Big changes are coming that may affect senior living facilities- are you ready?
Of course, your senior living facility currently has a laundry system in place, but now more than ever is the time to determine if it really is efficient or if outsourcing is the best option. If you’re managing your organization’s laundry now, you need to prepare for it to become a larger need in the future.
Read on as we discuss the key changes that are affecting senior living facilities and how outsourcing laundry can help.
1. Senior Living Communities are Facing Staffing Shortages
Staff recruitment and retention remains a key issue across all service industries, but there is a particular need for skilled nurses and post-acute care providers. Some labor reports and statistics even project the need for an additional 1.5 million new senior living staff in America by 2025.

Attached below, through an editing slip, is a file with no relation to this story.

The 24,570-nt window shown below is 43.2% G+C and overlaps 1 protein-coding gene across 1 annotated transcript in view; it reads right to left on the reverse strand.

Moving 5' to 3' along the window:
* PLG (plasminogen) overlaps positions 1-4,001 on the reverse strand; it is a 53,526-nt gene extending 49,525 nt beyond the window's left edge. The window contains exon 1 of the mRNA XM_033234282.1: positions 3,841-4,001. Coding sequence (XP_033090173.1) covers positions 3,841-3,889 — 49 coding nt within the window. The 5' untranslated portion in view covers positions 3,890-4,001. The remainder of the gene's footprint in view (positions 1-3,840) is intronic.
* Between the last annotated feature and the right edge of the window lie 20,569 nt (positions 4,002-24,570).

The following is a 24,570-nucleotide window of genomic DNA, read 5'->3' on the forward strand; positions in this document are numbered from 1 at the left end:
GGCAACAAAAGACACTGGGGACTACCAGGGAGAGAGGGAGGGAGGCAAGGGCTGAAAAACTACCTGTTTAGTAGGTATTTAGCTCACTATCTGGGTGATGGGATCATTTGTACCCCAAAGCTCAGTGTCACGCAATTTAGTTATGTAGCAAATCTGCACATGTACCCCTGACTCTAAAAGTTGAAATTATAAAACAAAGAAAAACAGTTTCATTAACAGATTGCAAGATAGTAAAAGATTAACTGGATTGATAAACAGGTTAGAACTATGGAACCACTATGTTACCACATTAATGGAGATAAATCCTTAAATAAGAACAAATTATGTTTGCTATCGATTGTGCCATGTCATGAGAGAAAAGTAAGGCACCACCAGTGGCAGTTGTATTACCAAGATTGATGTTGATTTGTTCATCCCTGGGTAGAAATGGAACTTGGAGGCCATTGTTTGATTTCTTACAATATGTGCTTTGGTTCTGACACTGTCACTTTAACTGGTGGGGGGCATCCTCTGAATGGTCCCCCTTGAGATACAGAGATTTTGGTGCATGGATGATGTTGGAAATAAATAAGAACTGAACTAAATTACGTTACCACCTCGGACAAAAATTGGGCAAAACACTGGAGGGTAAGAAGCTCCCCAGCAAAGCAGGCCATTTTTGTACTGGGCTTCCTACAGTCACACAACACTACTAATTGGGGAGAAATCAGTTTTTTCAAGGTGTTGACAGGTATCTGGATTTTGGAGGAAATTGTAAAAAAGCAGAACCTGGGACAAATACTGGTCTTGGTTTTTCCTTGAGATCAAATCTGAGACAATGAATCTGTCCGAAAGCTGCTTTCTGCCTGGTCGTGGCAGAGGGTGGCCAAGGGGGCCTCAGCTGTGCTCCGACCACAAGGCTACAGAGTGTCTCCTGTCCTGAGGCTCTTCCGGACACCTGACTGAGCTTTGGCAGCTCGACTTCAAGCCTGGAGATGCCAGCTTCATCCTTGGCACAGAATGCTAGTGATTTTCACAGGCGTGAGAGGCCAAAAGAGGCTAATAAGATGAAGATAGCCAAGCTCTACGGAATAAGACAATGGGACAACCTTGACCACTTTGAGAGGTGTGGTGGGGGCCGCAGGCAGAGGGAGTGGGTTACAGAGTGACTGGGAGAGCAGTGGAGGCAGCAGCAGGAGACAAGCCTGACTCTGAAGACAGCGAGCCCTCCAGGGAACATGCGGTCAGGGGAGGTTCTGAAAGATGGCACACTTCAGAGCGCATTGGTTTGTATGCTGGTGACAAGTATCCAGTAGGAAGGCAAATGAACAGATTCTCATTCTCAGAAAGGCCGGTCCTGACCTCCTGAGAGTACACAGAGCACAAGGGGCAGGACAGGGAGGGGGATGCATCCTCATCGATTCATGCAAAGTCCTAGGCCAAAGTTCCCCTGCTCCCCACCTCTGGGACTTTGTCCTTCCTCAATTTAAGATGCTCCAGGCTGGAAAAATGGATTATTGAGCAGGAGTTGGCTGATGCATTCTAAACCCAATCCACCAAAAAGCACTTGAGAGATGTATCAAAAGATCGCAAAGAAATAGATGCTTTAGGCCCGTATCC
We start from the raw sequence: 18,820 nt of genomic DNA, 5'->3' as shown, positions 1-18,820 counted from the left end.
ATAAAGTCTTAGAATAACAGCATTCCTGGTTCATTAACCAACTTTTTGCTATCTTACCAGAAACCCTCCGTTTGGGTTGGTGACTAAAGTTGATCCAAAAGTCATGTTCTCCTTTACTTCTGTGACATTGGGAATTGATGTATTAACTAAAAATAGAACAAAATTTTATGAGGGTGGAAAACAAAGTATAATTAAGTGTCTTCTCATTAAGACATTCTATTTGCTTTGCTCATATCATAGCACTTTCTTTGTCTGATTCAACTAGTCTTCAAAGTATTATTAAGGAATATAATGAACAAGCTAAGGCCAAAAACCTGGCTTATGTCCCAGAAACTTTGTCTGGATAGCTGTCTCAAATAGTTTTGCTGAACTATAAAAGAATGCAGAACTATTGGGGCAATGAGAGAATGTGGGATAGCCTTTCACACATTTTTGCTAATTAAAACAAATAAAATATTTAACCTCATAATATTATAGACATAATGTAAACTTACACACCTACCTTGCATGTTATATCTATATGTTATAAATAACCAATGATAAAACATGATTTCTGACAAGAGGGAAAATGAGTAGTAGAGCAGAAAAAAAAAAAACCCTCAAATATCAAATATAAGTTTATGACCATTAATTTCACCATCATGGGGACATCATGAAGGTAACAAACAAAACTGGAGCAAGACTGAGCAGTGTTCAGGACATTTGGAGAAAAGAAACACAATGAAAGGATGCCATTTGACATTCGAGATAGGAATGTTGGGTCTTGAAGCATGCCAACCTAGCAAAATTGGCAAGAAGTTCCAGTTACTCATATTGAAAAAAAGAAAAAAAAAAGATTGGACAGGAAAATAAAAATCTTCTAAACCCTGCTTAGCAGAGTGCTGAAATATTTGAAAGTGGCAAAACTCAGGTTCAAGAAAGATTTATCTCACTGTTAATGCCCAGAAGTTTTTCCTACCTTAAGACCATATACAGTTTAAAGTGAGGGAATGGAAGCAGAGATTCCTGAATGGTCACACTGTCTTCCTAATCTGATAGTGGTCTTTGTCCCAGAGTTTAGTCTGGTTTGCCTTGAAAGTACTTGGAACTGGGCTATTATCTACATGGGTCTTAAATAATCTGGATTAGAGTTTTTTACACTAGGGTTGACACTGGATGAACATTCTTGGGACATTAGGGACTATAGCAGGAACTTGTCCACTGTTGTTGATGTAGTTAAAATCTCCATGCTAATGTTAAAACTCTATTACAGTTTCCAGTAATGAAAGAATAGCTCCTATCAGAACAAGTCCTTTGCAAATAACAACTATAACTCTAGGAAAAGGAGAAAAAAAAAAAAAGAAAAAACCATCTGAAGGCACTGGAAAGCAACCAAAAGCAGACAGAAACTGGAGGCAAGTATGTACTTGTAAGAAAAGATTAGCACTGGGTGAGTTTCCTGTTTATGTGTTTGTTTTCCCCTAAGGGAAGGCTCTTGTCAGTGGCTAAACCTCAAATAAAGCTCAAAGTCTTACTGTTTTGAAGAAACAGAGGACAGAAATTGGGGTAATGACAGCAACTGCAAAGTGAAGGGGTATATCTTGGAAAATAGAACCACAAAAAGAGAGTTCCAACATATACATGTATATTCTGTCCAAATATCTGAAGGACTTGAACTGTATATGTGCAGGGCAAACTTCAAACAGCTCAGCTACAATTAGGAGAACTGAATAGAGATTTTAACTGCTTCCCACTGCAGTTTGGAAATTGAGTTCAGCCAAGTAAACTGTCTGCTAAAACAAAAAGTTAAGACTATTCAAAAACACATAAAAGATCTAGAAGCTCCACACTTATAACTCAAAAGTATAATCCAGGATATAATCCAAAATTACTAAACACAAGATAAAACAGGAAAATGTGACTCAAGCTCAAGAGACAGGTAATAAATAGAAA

According to Katie Smith, president and CEO of LeadingAge, a partnership of organizations that represent business, foundations and research groups in the aging services field, “Attracting and retaining a quality workforce is everything in our field. This is as true for frontline caregivers as it is for middle managers, senior executives and board members. With low unemployment, demographic changes, wage pressures juxtaposed with inadequate reimbursement and uncertainty about immigration policies, the challenges for aging service organizations are more pronounced than ever.”
2. You’ve Heard it Before…America is Aging
We often hear the term “baby boomers” and many already know how this population is affecting healthcare, but do you know exactly how much this group is going to grow? Currently, 74.1 million Americans are baby boomers, and by 2060 that number will reach 98 million. Many of these Americans will want or require a home in a senior living community, requiring more staff and resources.
3. Budgets for Senior Living Communities are Feeling the Squeeze
The combination of minimum wage increases and an uncertain future for the Medicaid program puts budget pressure on senior living communities. Longer life spans and ever-increasing health care costs have left an estimated 64 percent of the Americans in senior living homes dependent on Medicaid. With more than half of a senior living home’s revenue coming from Medicaid, a decrease to this program would dramatically affect staff and supplies.